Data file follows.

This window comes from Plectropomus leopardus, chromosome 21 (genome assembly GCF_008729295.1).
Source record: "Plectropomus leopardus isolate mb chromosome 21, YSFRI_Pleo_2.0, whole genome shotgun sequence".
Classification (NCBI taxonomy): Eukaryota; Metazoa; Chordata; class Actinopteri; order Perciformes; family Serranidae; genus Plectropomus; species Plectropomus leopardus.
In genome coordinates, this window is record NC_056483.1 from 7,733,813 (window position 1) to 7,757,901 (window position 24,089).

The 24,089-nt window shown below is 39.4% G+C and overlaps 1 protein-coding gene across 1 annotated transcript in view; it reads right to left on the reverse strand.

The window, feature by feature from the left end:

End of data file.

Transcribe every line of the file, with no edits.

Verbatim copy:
This window comes from Plectropomus leopardus, chromosome 21 (genome assembly GCF_008729295.1).
Source record: "Plectropomus leopardus isolate mb chromosome 21, YSFRI_Pleo_2.0, whole genome shotgun sequence".
Classification (NCBI taxonomy): Eukaryota; Metazoa; Chordata; class Actinopteri; order Perciformes; family Serranidae; genus Plectropomus; species Plectropomus leopardus.
In genome coordinates, this window is record NC_056483.1 from 7,733,813 (window position 1) to 7,757,901 (window position 24,089).

The 24,089-nt window shown below is 39.4% G+C and overlaps 1 protein-coding gene across 1 annotated transcript in view; it reads right to left on the reverse strand.

The window, feature by feature from the left end: